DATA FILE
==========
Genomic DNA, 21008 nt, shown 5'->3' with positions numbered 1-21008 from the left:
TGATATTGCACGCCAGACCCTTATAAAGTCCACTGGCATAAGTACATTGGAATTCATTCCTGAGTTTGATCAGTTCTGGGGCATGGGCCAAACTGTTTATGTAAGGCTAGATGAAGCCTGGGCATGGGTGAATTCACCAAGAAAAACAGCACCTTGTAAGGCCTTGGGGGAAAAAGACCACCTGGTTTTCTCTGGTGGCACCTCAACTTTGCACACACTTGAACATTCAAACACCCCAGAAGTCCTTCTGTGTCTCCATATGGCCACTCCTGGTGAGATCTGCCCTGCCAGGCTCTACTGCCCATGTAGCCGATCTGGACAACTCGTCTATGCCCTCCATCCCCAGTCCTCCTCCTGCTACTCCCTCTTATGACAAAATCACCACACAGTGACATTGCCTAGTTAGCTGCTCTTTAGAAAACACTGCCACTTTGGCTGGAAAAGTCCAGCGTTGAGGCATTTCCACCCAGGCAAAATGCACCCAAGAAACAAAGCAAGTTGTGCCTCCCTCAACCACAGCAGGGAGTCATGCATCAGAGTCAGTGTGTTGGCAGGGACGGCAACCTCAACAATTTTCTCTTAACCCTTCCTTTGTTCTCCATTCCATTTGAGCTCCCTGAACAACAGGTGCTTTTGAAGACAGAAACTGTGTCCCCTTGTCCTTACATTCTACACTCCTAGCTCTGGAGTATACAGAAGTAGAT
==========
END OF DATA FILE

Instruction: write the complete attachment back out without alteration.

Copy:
Genomic DNA, 21008 nt, shown 5'->3' with positions numbered 1-21008 from the left:
TGATATTGCACGCCAGACCCTTATAAAGTCCACTGGCATAAGTACATTGGAATTCATTCCTGAGTTTGATCAGTTCTGGGGCATGGGCCAAACTGTTTATGTAAGGCTAGATGAAGCCTGGGCATGGGTGAATTCACCAAGAAAAACAGCACCTTGTAAGGCCTTGGGGGAAAAAGACCACCTGGTTTTCTCTGGTGGCACCTCAACTTTGCACACACTTGAACATTCAAACACCCCAGAAGTCCTTCTGTGTCTCCATATGGCCACTCCTGGTGAGATCTGCCCTGCCAGGCTCTACTGCCCATGTAGCCGATCTGGACAACTCGTCTATGCCCTCCATCCCCAGTCCTCCTCCTGCTACTCCCTCTTATGACAAAATCACCACACAGTGACATTGCCTAGTTAGCTGCTCTTTAGAAAACACTGCCACTTTGGCTGGAAAAGTCCAGCGTTGAGGCATTTCCACCCAGGCAAAATGCACCCAAGAAACAAAGCAAGTTGTGCCTCCCTCAACCACAGCAGGGAGTCATGCATCAGAGTCAGTGTGTTGGCAGGGACGGCAACCTCAACAATTTTCTCTTAACCCTTCCTTTGTTCTCCATTCCATTTGAGCTCCCTGAACAACAGGTGCTTTTGAAGACAGAAACTGTGTCCCCTTGTCCTTACATTCTACACTCCTAGCTCTGGAGTATACAGAAGTAGAT